Farsi Keen To Keep Improving: ‘It’s In The Details’
It’s been a big year for Cavalry FC full-back Mohamed Farsi: the 20-year-old Montrealer played his first professional minutes for Cavalry FC, impressing fans and pundits alike with his fast pace, technical ability, and a knack for producing game-changing moments as either a full-back or direct winger.
While Cavalry FC bowed out of the competition in the group stage, Farsi earned both a nomination and a win as the Best U-21 Canadian Player at last night’s official awards ceremony, edging beyond former Wanderer Chrisnovic N’sa and Toronto FC loanee Julian Dunn to claim the beautiful soapstone carving.
The humble athlete said he was a little bit surprised to get the award, which first arrived last week in the mail given that the COVID-19 pandemic made a live in-person award ceremony an unrealistic proposition. For a relative unknown who arrived to trial in Calgary earlier this year after Valour FC passed on giving him a look, it’s been a meteoric rise since.
Farsi says he knew that the Alberta-based side was a good fit before he even boarded a plane:
I was watching the highlights of their games and saw that it is a team that loves to press, go forward, and keep the ball. I said to myself it was the best fit and the best team for me.Mohamed Farsi
After arriving at Spruce Meadows for the club’s preseason camp in March, it took just a week-and-a-half for head coach Tommy Wheeldon Jr. to offer Farsi a contract ahead of former Nine Stripes man Steven Furlano.
Farsi then appeared in every single fixture for Cavalry FC, impressing from the get-go: we hailed him as the club’s best newcomer before he wrapped up a wondrous rookie campaign with one of the best goals of the tournament and, importantly, plenty of consistency behind his highlight reel moments.
When asked by AFTN’s Michael McColl what he needs to do in order keep the momentum going, he says it’s a combination of focusing on the small things while not overthinking the situation:
I think it’s going to be in the details. I have to improve some details. I don’t have to put this pressure on my shoulders, I just have to continue to play my game and tell myself that I had a good last year and, you know, with this bad pressure and bad energy, I just have to enjoy my football and play every day.Mohamed Farsi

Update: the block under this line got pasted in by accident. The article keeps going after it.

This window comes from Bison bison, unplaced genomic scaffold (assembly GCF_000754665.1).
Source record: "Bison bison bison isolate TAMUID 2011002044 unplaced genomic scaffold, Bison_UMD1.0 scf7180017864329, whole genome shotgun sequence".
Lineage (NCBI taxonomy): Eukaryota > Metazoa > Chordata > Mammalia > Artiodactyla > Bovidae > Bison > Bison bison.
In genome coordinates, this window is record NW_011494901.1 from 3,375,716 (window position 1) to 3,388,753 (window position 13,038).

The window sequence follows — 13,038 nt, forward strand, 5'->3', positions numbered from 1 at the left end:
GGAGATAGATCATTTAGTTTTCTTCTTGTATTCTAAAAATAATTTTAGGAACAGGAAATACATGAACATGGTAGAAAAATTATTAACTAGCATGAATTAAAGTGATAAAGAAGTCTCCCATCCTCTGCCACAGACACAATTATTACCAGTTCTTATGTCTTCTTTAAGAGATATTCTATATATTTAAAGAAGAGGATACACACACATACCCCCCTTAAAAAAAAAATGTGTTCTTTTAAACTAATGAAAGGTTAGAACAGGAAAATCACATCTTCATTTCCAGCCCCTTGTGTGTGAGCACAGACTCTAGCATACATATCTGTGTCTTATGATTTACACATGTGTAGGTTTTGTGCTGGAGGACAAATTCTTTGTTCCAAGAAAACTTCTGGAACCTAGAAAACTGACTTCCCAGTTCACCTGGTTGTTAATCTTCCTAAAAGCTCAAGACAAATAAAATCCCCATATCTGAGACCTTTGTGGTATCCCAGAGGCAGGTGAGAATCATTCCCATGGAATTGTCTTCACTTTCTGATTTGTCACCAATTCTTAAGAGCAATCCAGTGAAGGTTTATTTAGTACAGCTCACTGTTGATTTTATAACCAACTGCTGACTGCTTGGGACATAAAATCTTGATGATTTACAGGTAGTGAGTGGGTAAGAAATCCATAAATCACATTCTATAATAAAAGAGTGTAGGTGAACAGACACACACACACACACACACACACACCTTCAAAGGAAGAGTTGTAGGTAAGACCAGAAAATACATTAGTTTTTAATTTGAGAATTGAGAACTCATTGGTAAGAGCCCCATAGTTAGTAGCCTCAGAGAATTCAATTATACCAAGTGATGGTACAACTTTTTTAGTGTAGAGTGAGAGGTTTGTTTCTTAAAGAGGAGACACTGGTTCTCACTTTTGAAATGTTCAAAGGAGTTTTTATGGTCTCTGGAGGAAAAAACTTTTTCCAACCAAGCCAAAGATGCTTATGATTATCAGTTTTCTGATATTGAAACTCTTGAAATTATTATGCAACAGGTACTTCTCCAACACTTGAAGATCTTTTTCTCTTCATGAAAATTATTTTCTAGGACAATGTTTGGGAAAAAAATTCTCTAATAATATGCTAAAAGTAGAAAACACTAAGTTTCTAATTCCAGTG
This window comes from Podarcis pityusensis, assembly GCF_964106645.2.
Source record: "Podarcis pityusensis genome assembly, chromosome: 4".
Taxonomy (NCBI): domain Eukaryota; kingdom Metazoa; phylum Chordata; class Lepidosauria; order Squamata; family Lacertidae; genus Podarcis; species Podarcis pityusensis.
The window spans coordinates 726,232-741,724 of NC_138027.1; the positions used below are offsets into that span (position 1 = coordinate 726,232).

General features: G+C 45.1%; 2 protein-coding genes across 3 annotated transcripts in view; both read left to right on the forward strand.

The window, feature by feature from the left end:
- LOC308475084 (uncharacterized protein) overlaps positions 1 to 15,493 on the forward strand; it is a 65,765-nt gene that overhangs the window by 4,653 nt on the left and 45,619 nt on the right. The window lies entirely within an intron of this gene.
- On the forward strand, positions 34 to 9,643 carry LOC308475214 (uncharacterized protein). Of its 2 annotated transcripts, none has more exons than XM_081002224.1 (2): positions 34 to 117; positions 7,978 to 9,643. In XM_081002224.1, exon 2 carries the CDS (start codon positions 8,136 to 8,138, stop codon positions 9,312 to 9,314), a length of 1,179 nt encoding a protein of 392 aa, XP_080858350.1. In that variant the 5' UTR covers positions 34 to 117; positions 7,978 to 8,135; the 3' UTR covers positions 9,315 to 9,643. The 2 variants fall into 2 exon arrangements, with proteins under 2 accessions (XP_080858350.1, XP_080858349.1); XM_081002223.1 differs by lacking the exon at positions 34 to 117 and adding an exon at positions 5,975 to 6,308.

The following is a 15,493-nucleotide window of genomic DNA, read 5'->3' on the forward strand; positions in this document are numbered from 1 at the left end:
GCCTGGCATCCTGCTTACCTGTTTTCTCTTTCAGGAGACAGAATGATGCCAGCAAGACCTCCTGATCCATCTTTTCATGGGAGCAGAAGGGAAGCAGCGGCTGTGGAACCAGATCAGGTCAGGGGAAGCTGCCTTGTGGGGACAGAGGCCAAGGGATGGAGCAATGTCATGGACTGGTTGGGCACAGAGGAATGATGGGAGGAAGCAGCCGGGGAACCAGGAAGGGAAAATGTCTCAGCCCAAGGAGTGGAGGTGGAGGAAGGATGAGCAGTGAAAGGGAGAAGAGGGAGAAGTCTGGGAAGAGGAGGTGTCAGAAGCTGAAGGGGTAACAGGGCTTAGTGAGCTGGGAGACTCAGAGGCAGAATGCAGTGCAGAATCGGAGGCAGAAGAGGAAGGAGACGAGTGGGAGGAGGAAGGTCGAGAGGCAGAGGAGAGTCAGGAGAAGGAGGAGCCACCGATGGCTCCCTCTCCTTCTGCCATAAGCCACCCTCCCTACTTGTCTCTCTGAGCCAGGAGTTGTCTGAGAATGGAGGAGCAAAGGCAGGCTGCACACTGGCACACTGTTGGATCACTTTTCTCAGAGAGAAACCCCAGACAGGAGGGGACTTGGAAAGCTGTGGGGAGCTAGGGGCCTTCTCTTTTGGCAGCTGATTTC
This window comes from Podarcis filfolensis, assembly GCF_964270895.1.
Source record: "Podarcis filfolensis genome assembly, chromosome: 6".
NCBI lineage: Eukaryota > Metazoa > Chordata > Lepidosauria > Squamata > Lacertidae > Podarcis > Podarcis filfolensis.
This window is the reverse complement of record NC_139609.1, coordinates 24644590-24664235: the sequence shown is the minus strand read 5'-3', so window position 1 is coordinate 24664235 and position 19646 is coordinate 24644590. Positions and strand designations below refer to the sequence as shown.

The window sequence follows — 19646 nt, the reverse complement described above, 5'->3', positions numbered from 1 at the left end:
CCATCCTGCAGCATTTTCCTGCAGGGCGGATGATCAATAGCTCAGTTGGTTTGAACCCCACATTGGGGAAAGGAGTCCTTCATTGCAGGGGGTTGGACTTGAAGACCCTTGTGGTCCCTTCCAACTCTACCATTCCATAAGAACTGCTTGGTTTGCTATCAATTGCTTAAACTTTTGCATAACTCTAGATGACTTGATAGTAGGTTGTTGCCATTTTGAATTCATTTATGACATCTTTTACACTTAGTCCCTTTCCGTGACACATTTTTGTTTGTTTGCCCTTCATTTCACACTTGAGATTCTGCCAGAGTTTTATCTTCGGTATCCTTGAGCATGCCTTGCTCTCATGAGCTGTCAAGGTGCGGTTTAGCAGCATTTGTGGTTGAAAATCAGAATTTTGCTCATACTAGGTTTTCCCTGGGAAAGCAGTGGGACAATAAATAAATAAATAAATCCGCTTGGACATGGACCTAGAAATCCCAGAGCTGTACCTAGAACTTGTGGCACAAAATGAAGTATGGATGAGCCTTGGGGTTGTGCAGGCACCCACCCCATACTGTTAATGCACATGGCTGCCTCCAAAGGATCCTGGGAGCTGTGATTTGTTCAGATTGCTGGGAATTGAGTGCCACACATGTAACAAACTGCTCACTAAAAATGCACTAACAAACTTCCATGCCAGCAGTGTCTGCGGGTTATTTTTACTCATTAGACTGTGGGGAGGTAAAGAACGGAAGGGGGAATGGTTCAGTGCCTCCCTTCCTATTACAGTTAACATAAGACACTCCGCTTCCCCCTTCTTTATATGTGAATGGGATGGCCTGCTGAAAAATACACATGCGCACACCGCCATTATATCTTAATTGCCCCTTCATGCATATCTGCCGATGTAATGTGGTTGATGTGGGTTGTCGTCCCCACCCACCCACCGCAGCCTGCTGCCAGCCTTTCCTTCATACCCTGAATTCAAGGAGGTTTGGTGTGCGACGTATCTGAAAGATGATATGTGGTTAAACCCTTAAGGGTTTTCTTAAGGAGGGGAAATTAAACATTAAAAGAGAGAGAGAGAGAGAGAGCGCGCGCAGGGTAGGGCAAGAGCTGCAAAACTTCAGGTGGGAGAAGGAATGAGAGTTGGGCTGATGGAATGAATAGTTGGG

The world of professional sports puts a tremendous amount of pressure on young athletes, and Farsi says he first felt that his breakthrough moment was truly in progress after he collected an assist against Valour FC: logging on to social media after the game, his mentions had taken off. The spotlight was on, with Farsi stating that he had to remind himself to keep pushing forward amidst the new pressure on his shoulders.
While he certainly did that in year one, the pressure for a player to follow up strong after a breakout season can be immense: while Terran Campbell was a top golden boot prospect in the inaugural campaign, his time in Charlottetown the following year proved much quieter. Farsi – who’s talent is no longer a surprise – has already identified areas to improve in order to keep his momentum going next year:
I have a lot of things to improve and to change. First of all, my one-on-one: be brave to go forward, and go on-one-on to drive the ball and go one-on-one with the defender, try to beat them with the right side or the left side. This fact is going to the biggest, if I’m able to dribble inside and shoot with the left, or go outside and shoot with the right like my goal, I think that’s going to be best improvement I can do.
While some rumours about a potential overseas move for Farsi sprung up after the bubble tournament, Cavalry FC was able to re-sign the youngster alongside Elliot Simmons and Jose Hernandez. Head coach Tommy Wheeldon Jr. has retained eight members of the 2020 squad so far, while also bringing in former Nine Stripes midfielder Joseph Di Chiara on a multi-year deal.
Over the first two CPL Award Ceremonies, three of the six U-21 Canadian Player of the Year nominations have gone to players from Quebec: Mohamed Farsi (Cavalry FC), Chrisnovic N’sa (Halifax Wanderers), and Diyaeddine Abzi (York9 FC). With la belle province producing so much young talent, it’ll be interesting to see if that trend continues in the years to come.